Gillham Park Pool at 41st St. and Gillham Road in Midtown Kansas City, was built in 1977 as a fountain-wading pool hybrid. Generations of Kansas Citians have swum at the free facility — but this generation could be the last to remember the quirky pool.
Julian Gabriel started coming to the pool 13 years ago as a recent high school graduate, right after moving to the neighborhood from Jefferson City, Missouri.
“This was like really the first pool I ever came to faithfully and playing with my friends in the pool - because I was much younger then,” Gabriel says as she takes a short break from swimming with her daughter Adaya and niece Brylee.
Gabriel has since moved to Independence, and Gillham Park pool is now a 25 minute drive instead of a few minutes walk away. However, the pool has remained a summer staple in her life.
“Now, I get to bring my daughter here, so it’s kind of nice,” Gabriel says. “I used to swim here, and now she swims here.”
Gabriel says as much as she loves the memories, the pool’s environment is a big reason she keeps coming back.
“There’s people of all walks of life that come here and that’s really refreshing, especially being biracial myself and having biracial kids,” Gabriel says. “It’s nice to see that multi-race mingling and stuff.”
On the other side of the pool, Kansas City, Missouri police officer Luke Abouhalkah playfully scolds a group of kids to get out of the bed of pickup.
Abouhalkah works security in an off-duty capacity at Gillham Park Pool, which usually means handing out bottled water, answering kids’ questions, and occasionally playing some catch or football.
He said the diversity and friendliness of the approximately 100-150 people who come every day is noticeable.
“This pool is more or less built and made for the community, and it’s just a good place to hang out. It’s a safe place to hang out,” Abouhalkah says. “We don’t really ever have any issues up here, which is a good thing and a testament to the community ... that, you know, this is a place to have fun, get away from kind of all of the issues and all of the problems that are happening around the country and just kind of come together as a community.”
The only drawback, he says, is the lack of shade and amenities, like water fountains.
“I’d like to see the city invest some money in this pool. And hopefully, we can start some up this winter, this fall, with some plans and some zoning or planning agreements to get the pool some money,” Abouhalkah says.
The Kansas City Missouri Parks Department, though, has some other plans in mind for the area.
Outdoor aquatics administrator Doug Schoeder knows the pool is not in the best of shape.
“The actual structure of the pool is deteriorating; it has several leaks in it that require us to maintain the fill line, to keep it full throughout the day,” Schoeder says. “So, it’s just, you know, pools just don’t last forever, and it’s deteriorating.”
Fixing up the pool would be a huge financial undertaking. Schoeder says it would cost the city around $1.5 million to bring it up to current standards.
“It’s just a big bathtub,” Schoeder said. “We fill it up with water in the morning, we put chemicals in it to monitor the pH balance and the chlorine levels … and we do the whole over again — every day.”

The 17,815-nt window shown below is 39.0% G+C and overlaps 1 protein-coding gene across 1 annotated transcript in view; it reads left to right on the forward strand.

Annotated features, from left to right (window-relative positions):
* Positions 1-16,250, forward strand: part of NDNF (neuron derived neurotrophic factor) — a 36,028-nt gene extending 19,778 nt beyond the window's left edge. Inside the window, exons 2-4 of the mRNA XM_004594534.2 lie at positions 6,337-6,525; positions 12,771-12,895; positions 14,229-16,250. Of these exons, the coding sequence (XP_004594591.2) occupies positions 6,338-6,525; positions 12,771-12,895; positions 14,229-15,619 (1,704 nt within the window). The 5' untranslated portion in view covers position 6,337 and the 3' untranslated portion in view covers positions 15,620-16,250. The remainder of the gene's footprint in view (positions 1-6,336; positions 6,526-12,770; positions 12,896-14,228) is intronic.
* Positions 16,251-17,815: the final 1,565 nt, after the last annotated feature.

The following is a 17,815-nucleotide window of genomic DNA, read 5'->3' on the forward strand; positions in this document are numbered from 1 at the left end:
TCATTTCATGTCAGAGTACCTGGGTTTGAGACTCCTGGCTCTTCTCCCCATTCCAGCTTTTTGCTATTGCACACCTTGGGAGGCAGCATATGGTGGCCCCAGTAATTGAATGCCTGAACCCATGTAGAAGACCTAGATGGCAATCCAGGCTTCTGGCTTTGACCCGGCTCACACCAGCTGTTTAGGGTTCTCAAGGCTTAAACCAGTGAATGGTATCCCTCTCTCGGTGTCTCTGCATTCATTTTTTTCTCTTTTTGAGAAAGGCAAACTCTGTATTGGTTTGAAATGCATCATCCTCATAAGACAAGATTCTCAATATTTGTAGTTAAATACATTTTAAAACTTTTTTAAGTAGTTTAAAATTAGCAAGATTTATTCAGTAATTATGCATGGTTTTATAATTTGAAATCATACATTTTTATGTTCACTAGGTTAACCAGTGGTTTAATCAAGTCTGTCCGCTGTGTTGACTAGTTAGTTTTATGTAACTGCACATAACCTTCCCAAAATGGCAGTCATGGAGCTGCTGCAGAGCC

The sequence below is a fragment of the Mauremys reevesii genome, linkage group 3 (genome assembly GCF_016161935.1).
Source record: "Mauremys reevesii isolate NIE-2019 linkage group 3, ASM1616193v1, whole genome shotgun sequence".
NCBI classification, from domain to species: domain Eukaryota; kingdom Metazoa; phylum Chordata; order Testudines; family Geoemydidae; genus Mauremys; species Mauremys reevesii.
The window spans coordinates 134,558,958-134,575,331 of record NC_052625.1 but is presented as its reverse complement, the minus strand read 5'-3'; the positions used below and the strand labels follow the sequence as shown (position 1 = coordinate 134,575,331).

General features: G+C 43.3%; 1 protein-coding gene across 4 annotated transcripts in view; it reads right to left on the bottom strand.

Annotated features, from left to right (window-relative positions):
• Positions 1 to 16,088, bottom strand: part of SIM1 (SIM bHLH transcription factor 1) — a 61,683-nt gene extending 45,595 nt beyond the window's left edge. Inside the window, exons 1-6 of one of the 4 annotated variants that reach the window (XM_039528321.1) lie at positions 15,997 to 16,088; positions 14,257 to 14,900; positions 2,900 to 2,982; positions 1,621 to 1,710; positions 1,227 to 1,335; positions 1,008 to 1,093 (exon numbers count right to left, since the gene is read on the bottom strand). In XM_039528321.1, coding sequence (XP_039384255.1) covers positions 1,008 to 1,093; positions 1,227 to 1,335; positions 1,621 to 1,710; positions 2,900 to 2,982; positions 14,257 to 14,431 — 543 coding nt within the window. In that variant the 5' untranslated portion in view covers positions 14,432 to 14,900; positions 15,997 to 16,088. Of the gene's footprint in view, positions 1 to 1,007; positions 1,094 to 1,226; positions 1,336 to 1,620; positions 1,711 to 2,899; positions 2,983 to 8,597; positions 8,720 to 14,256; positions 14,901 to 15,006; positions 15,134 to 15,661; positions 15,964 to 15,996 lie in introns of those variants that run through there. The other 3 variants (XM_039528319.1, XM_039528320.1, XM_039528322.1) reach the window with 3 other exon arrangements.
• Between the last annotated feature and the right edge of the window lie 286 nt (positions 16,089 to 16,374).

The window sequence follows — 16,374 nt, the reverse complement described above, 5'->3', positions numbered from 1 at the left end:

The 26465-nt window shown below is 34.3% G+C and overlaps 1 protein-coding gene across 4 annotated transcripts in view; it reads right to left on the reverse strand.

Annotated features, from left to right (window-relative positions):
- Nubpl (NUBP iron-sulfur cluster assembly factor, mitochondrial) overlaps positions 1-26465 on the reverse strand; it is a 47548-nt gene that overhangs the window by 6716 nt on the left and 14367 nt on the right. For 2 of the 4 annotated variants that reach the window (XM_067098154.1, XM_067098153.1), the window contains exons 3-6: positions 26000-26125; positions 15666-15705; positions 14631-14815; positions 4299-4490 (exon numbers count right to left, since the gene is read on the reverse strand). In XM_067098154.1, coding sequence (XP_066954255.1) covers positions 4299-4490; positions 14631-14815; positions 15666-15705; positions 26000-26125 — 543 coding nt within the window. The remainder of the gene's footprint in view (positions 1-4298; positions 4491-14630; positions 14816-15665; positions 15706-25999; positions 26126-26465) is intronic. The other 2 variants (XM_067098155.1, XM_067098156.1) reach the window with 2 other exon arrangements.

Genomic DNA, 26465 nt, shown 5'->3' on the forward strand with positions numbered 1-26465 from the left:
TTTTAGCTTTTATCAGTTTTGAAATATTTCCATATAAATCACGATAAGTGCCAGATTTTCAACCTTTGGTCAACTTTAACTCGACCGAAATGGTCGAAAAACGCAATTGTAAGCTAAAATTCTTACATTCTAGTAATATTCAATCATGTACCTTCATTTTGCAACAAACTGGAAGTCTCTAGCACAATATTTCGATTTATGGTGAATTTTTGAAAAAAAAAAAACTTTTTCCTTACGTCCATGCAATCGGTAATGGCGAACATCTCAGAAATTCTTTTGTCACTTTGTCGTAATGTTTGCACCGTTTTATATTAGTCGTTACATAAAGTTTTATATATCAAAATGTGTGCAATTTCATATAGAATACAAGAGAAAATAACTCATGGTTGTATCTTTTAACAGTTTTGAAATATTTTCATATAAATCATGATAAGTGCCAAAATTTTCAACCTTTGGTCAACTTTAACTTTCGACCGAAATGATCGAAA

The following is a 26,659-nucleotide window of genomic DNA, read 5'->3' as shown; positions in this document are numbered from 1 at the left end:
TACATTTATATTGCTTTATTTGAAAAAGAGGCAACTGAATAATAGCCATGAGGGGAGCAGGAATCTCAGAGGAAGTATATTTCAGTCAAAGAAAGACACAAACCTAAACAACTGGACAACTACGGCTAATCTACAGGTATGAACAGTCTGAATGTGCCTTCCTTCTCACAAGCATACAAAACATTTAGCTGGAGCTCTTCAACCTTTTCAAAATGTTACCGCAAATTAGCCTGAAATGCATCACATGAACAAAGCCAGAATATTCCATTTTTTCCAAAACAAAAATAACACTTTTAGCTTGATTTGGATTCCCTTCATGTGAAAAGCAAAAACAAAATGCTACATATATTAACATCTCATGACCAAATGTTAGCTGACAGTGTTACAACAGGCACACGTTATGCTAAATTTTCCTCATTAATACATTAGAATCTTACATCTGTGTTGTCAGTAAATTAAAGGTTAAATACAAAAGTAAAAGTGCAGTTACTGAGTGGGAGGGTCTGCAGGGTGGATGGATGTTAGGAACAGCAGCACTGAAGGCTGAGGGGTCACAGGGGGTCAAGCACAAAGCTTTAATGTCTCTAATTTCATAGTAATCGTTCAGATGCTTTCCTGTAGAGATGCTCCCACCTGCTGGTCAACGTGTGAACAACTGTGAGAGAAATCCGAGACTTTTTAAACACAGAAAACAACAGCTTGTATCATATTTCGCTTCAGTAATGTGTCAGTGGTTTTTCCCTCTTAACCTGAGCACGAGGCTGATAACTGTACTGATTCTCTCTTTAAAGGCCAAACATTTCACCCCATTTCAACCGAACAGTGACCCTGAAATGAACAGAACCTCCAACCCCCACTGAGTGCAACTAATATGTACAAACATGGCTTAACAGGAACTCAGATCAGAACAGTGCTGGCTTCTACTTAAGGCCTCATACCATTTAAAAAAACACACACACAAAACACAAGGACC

This process of using city water to fill the pool at opening, then sending that same water to the sewer system at closing, is called “fill and drain,” Schoeder says. That also means maintenance can be challenging. For example, to even find leaks, a large amount of the pool would have to be dug up.
With this in mind, the Hyde Park Neighborhood Association has started the process to replace the pool with a spraygrounds near the playground in the park. They need to raise a total of $590,000.
So far, they’ve secured a sixth of that goal, primarily from the Public Improvements Advisory Committee, or PIAC. Every summer, PIAC holds public hearings where residents can apply for money from the city’s budget to improve neighborhoods and public spaces.
Schoeder said the project is hoping for more PIAC funding next year and possibly some private donations, so the spraygrounds can be functional by next summer.
Vice President of the Hyde Park Neighborhood Association Jenna Munoz said the completion of the project will emphasize the neighborhoods’ visions for the public space.
“It just allows us a lot of room to put in ideas that we as a neighborhood really like,” Munoz says. “For example, one of the key things we’re going to have in our sprayground is a water table, and inside the watertable is going to be a relief of Gillham Park. And so they’re going to have little fountains — one where the sprayground is going to be and one where our memorial fountain is."
The closing of the pool and opening of the spraypark is a little bittersweet, though, for lifelong patrons like Julian Gabriel.
She said although a new facility could be nice, it won’t be the same.
“I am going to miss it,” Gabriel says. “We have a lot of sprayparks already. It’s kind of nice to have a pool pool.”
Despite rumors of closing, Gillham Park Pool did stay open this summer. And for Candice Harris, who was visiting the pool for the first time with her four children, that’s good enough.
“You know, we save back, you know, our money,” Harris says. “We don’t have to pay for swimming, we can pay for school supplies. Yeah, last couple days of summer, let them enjoy.”
The pool closed for the summer last Sunday. The Parks Department will try to keep the pool open until the spraypark is ready. But that timeline will depend on funding for the spraypark and the condition of the pool.
Anna Leach is an intern for KCUR 89.3.